Juanjuan Chen and colleagues recently performed a meta-analysis on the effects of computer-supported collaborative learning (CSCL).
Using 425 empirical studies (all of which used a controlled experimental or quasi-experimental design) published between 2000 and 2016, researchers found several main aspects to examine: the effects of the collaboration itself; the effects of computer use during collaboration; the effects of extra technology-related learning tools used in CSCL, such as videoconferencing and sharing visuals with team partners; and strategies such as role assignment and peer feedback.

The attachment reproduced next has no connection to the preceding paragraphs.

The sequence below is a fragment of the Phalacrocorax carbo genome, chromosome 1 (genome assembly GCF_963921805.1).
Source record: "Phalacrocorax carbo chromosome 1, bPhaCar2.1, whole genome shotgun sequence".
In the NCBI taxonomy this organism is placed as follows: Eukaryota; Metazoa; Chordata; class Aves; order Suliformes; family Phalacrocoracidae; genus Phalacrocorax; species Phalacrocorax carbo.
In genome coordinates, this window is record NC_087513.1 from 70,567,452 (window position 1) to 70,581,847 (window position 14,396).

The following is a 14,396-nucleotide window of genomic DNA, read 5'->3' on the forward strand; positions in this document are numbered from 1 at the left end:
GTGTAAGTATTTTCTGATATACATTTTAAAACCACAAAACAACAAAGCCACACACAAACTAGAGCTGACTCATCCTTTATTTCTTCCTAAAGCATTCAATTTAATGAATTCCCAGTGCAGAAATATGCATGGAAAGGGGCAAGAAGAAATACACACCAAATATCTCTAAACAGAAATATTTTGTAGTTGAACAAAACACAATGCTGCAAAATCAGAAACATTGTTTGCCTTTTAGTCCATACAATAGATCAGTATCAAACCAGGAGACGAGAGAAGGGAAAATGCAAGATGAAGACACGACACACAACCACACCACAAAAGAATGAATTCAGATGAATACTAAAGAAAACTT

Collaborative learning itself positively affected:
- Knowledge gain (ES= +0.42)
- Skill acquisition (ES= +0.62)
- Student perceptions of the experience (ES= +0.38)
The use of computers, when combined with collaborative learning, positively affected:
- Knowledge gain (ES= +0.45)
- Skill acquisition (ES= +0.53)
- Student perceptions (ES= +0.51)
- Group task performance (ES= +0.89)
- Social interaction (ES= +0.57)
Lastly, extra technology-related learning tools during CSCL positively affected knowledge gain (ES= +0.55), as did the use of strategies (ES= +0.38).
Source : Chen, J., Wang, M., Kirschner, P. A., & Tsai, C.-C. (2018). The role of collaboration, computer use, learning environments, and supporting strategies in CSCL: A meta-analysis. Review of Educational Research, 88(6), 799–843.